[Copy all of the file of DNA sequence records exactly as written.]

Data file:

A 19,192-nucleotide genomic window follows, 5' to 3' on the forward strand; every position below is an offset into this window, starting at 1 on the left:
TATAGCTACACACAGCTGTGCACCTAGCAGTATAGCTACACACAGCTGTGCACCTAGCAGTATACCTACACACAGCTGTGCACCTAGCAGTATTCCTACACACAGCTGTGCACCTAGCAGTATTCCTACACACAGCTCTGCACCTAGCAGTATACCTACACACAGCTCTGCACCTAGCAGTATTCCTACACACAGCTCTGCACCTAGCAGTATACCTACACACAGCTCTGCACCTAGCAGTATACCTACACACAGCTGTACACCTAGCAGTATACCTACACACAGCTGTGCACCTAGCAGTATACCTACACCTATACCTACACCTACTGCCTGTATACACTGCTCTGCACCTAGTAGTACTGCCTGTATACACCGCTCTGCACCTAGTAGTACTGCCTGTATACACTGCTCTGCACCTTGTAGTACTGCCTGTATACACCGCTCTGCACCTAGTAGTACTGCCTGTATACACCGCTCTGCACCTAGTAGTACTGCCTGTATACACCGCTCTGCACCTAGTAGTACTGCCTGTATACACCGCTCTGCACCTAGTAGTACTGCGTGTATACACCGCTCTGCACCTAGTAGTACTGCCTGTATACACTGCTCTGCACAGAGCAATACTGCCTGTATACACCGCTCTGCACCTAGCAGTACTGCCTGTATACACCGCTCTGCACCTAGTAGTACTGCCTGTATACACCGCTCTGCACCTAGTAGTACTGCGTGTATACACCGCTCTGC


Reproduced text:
A 19,192-nucleotide genomic window follows, 5' to 3' on the forward strand; every position below is an offset into this window, starting at 1 on the left:
TATAGCTACACACAGCTGTGCACCTAGCAGTATAGCTACACACAGCTGTGCACCTAGCAGTATACCTACACACAGCTGTGCACCTAGCAGTATTCCTACACACAGCTGTGCACCTAGCAGTATTCCTACACACAGCTCTGCACCTAGCAGTATACCTACACACAGCTCTGCACCTAGCAGTATTCCTACACACAGCTCTGCACCTAGCAGTATACCTACACACAGCTCTGCACCTAGCAGTATACCTACACACAGCTGTACACCTAGCAGTATACCTACACACAGCTGTGCACCTAGCAGTATACCTACACCTATACCTACACCTACTGCCTGTATACACTGCTCTGCACCTAGTAGTACTGCCTGTATACACCGCTCTGCACCTAGTAGTACTGCCTGTATACACTGCTCTGCACCTTGTAGTACTGCCTGTATACACCGCTCTGCACCTAGTAGTACTGCCTGTATACACCGCTCTGCACCTAGTAGTACTGCCTGTATACACCGCTCTGCACCTAGTAGTACTGCCTGTATACACCGCTCTGCACCTAGTAGTACTGCGTGTATACACCGCTCTGCACCTAGTAGTACTGCCTGTATACACTGCTCTGCACAGAGCAATACTGCCTGTATACACCGCTCTGCACCTAGCAGTACTGCCTGTATACACCGCTCTGCACCTAGTAGTACTGCCTGTATACACCGCTCTGCACCTAGTAGTACTGCGTGTATACACCGCTCTGC